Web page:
Keyboard Warriors

Because of the pandemic, a plethora of videos have been made available for people who wish to continue their training while in lockdown or near lockdown. This is a great thing for all practicing martial artists because everyone suddenly has access to notable fighters and trainers who were previously unavailable to the masses.

You'd think that the response would be equally great and grateful by members of the public who are seeking to better their skills. But you would be wrong. Instead, average Joe's with nothing more than an opinionated keyboard wade in to critique, criticize, malign and impugn well-known and accomplished fighters, coaches and instructors.

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Knifehand Strike Is the Key to Self-Defense

The Knifehand Strike Is Part of Almost Every Martial Art Because It Works!

It's been called the edge-of-the-hand strike, the knifehand, the ax hand, the shuto, the thousand-hand strike and the judo chop. It can be found in virtually every martial art from karate to kung fu and in every kata from those practiced at the Kodokan to those done at Kukkiwon.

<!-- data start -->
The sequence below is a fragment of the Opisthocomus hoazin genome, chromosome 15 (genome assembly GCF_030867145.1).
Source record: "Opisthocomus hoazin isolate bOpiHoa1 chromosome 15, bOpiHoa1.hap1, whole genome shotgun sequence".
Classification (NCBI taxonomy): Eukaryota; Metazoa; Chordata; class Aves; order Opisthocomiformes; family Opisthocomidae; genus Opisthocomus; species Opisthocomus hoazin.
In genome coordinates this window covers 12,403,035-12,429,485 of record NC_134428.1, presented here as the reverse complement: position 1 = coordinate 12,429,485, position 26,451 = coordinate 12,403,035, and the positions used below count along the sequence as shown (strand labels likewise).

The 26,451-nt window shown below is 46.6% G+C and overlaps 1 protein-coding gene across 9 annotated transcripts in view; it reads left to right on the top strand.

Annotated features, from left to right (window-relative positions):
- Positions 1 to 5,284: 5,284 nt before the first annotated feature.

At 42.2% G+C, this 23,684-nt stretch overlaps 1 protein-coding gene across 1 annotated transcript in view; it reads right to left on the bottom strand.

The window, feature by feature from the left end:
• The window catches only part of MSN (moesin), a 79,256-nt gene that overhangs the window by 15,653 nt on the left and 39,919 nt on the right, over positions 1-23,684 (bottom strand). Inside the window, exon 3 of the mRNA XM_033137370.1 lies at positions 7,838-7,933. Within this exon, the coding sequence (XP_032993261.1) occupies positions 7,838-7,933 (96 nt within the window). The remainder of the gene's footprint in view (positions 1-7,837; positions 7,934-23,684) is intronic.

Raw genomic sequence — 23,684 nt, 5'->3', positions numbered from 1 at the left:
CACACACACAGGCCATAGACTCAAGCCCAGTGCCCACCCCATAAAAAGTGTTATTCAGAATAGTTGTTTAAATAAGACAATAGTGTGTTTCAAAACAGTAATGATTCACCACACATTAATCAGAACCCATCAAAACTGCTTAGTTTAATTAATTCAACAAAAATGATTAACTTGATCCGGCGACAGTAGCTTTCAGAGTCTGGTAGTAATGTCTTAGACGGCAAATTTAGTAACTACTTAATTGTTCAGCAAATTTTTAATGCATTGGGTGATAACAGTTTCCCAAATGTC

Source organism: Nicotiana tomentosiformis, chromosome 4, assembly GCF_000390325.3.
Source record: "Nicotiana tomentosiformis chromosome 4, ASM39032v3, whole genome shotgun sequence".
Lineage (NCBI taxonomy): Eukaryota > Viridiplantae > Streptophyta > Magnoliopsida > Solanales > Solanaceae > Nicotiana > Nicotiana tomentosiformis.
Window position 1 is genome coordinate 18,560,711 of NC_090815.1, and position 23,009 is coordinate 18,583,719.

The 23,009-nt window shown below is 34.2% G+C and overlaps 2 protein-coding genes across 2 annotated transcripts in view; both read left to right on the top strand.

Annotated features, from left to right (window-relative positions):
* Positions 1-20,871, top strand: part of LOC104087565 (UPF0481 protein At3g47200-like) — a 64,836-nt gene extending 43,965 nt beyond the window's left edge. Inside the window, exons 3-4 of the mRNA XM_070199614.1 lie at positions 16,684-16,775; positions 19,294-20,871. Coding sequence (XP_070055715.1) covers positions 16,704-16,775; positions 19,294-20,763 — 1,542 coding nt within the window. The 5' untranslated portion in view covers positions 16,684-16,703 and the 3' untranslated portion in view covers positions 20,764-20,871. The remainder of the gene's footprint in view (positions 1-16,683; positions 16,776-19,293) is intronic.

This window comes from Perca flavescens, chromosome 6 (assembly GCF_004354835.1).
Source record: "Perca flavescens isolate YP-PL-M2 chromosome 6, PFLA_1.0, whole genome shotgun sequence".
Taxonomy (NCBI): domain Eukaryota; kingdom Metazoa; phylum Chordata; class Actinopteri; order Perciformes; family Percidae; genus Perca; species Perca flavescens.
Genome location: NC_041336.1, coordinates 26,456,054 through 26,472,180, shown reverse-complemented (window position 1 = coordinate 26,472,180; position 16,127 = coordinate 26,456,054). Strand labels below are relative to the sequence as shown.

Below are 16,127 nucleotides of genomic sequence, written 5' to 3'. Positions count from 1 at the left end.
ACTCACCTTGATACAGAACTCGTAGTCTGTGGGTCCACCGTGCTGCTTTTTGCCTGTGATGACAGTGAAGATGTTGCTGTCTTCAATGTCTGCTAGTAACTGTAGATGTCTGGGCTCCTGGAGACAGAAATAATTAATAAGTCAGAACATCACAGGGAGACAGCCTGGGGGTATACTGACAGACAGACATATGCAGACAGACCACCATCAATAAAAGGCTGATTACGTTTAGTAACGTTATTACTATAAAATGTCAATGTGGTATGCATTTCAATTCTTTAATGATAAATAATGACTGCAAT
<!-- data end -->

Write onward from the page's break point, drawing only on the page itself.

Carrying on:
So how did this time-honored technique go from martial arts mainstream to martial arts punch line? How did the only strike found in almost every established martial art go from secret technique to something your grandfather did?

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Self Defense Multiple Attackers

Fighting two or more attackers, even if they are unarmed, is a "worst case scenario." However, as with any conflict, there are rules that can help you survive it. Here are six of them that you must commit to memory.

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Kelly McCann Combatives

In life, drawing corollaries between related subjects is interesting and often enlightening. In particular, corollaries between warfighting and personal combat can teach us much.

Just as any true martial artist should read Musashi's Book of Five Rings, any combatives practitioner should read the U.S. Marine Corps Field Manual 1 Warfighting. FM1 was written in the late 1980s at the Marine Air-Ground Task Force Warfighting Center in Quantico, Virginia, while I was assigned there to the Special Operations/Low-Intensity Conflict office as the counterterrorism/counternarcotics officer. A young captain named John Sullivan was a contemporary of mine and a project officer on the development of the manual. The book was written with direct input from the commandant of the Marine Corps, Gen. A.M. Gray. Through John, I had the opportunity to review it as a work in progress, and it left a lasting impression. Below are some of the most interesting corollaries.

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